One of my favorite songs, as a kid, was Carly Simon’s “You’re So Vain….” It was not only a great song, but provoked decades of discussion about who she was singing about.
Fast forwarding to current times, based on how we engage our customers, we demonstrate a similar vanity. We think our customer care about us–they obsess about our companies, our products, and how great we are.
I can imagine an updated version of the song, “We’re so vain, we probably think the customers care about us…”
At least, we conduct our engagement strategies based on our belief that customers really care and inundating them with our corporate glamour charts are what they care about. Not long ago, I reviewed the engagement strategies of a large technology company. They had a mandatory 16 page presentation they had to present to every prospect. The first 15 pages, were all about the technology company. There were the logo slides, the Gartner magic quadrant slides, a slide dedicated to the greatness of each of their key product groups, and so forth. The final slide, didn’t focus on the customer and their needs, but simply was a thank you and “Do you need more info, slide.”
Talk about vanity!
Recently, thanks to Brent Adamson and Matt Heinz, this self oriented obsession came up again in the discussion. They shared their experiences in watching sellers. They described similar situations with other seller. Sellers obsessed in understanding what our prospects and customers think about us, our companies, and our solutions. Sellers spending more time convincing customers about how great the sellers were, rather than understanding the customers.
In that discussion, the unfortunate reality came up. Our customers simply don’t care! They don’t care about how great we are, our logo slides, our “leading products.”
What do they care about?
That’s easy, and understandable. They are obsessed with themselves–their own company and it’s performance, and themselves. Unless they are in procurement, they don’t describe themselves as buyers. They describe themselves as finance, HR, engineers, developers, manufacturing, operations, marketing, sales, customer experience. Buying is something they do as an exception to their “day jobs.”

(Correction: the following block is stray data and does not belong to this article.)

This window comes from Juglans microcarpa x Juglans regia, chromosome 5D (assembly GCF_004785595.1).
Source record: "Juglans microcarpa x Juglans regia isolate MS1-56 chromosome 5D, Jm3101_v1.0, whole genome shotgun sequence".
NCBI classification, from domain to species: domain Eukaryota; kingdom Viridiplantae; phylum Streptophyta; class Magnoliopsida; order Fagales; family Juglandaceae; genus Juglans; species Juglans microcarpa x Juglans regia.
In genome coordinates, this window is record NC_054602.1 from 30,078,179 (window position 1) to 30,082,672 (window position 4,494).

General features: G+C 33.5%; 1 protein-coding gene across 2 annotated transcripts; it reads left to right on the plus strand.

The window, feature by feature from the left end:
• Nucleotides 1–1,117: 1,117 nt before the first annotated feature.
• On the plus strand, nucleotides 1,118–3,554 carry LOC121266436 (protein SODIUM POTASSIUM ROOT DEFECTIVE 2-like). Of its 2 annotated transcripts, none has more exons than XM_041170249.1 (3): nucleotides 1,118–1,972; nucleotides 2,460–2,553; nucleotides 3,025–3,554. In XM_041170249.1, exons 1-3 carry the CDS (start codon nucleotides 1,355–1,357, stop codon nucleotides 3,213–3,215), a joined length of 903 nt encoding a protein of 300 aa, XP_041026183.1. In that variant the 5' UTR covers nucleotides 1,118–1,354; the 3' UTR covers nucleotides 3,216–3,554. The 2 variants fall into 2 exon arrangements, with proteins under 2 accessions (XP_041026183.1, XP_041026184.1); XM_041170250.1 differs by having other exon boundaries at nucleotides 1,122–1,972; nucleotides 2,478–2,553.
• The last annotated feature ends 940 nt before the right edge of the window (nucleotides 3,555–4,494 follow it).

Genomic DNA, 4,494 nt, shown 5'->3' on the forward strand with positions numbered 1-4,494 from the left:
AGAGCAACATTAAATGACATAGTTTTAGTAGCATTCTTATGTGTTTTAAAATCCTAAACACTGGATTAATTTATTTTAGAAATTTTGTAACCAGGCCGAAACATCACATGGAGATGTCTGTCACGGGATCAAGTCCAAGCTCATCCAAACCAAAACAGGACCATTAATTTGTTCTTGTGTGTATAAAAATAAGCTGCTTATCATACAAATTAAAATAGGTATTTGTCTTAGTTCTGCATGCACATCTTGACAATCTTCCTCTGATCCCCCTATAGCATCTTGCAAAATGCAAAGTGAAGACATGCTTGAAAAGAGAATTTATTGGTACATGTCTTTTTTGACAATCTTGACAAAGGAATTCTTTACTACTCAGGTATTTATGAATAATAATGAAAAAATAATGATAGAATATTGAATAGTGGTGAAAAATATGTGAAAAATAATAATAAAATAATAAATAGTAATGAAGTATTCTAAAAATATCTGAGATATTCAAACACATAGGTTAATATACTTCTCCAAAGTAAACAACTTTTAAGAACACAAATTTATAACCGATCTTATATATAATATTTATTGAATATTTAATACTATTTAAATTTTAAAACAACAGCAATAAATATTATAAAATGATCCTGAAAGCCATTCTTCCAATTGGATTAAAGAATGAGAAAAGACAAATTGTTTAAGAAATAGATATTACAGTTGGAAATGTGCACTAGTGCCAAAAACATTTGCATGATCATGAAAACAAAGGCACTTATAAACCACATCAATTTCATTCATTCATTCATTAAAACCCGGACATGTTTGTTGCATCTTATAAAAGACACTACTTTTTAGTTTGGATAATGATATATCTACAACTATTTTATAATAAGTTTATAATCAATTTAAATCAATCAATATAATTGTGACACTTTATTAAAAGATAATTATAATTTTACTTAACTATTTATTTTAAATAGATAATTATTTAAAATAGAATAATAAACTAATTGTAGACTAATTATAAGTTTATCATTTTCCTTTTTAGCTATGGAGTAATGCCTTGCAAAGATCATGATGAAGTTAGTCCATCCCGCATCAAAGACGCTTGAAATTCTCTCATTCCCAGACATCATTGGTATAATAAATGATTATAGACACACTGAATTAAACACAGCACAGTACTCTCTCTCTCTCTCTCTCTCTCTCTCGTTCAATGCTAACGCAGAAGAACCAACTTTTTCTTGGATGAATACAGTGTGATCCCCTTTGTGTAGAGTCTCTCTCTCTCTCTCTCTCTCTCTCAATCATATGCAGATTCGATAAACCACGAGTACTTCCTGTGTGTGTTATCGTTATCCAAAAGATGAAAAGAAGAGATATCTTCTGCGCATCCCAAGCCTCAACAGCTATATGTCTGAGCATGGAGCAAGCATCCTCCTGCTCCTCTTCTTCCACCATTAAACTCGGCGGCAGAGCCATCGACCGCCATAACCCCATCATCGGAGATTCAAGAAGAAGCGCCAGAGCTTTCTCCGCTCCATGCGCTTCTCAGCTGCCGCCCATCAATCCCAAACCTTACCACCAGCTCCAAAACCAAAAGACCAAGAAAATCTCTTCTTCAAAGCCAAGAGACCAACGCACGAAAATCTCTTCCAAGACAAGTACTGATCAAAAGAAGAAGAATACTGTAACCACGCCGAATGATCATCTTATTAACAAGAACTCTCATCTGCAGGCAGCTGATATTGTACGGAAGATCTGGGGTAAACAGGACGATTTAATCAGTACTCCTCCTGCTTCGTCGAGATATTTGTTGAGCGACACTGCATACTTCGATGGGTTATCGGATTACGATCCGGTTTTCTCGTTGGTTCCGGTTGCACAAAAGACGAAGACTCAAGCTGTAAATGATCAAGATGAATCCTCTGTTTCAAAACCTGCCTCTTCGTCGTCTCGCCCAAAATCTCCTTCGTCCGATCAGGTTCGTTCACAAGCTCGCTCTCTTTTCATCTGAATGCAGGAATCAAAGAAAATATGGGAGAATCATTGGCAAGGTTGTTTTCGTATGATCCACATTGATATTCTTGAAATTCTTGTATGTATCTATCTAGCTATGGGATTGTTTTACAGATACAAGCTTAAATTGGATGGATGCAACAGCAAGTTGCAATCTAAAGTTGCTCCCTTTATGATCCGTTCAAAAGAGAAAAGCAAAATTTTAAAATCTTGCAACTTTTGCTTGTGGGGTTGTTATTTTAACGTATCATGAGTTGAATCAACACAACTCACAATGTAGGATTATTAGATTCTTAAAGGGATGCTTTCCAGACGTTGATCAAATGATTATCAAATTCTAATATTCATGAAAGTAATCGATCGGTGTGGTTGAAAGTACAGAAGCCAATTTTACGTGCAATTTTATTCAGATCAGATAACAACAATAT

Buying, if ever considered, might only be a part of a change initiative or problem solving initiative (and only a minority of those initiatives) involve buying.
When involved in a change or problem solving initiative, their focus is still not on us and what we sell. They are concerned about the project itself. Are they defining it in the right way, do they understand all the issues, do they understand the risks, are they learning from others who have experienced the same challenges, do they have the right people involved, are they getting the support they need…….
Are they doing the right thing……
We, sellers, aren’t something they care about or worry about until they start looking at buying something as part of the overall project initiative. And then, when they are buying, the still aren’t concerned with the vanity issues sellers obsess on.
They are concerned about alternative solutions only in the context of what it does for them and whether they are doing the right thing.
They don’t care about the stuff we want them to care about.
If we are to engage our customers effectively, if we are to create the value they most need; stop putting ourselves into the center of their process, instead putting them at the center. We have to focus on helping them achieve their goals, to become confident they are doing the right thing.
All of this has little to do with what we sell, but how we make the customer feel in the process.
Imagine if, rather than making it all about us, we make it all about the customer…..